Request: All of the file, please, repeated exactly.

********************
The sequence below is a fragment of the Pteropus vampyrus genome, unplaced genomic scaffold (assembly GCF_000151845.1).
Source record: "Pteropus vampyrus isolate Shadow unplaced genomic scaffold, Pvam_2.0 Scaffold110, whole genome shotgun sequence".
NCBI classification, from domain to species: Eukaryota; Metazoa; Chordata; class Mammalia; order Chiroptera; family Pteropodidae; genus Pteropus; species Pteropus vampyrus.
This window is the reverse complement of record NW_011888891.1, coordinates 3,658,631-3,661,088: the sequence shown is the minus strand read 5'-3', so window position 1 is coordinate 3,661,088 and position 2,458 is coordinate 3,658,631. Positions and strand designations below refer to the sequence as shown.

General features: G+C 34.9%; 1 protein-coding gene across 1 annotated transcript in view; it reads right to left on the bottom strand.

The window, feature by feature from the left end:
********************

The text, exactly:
The sequence below is a fragment of the Pteropus vampyrus genome, unplaced genomic scaffold (assembly GCF_000151845.1).
Source record: "Pteropus vampyrus isolate Shadow unplaced genomic scaffold, Pvam_2.0 Scaffold110, whole genome shotgun sequence".
NCBI classification, from domain to species: Eukaryota; Metazoa; Chordata; class Mammalia; order Chiroptera; family Pteropodidae; genus Pteropus; species Pteropus vampyrus.
This window is the reverse complement of record NW_011888891.1, coordinates 3,658,631-3,661,088: the sequence shown is the minus strand read 5'-3', so window position 1 is coordinate 3,661,088 and position 2,458 is coordinate 3,658,631. Positions and strand designations below refer to the sequence as shown.

General features: G+C 34.9%; 1 protein-coding gene across 1 annotated transcript in view; it reads right to left on the bottom strand.

The window, feature by feature from the left end: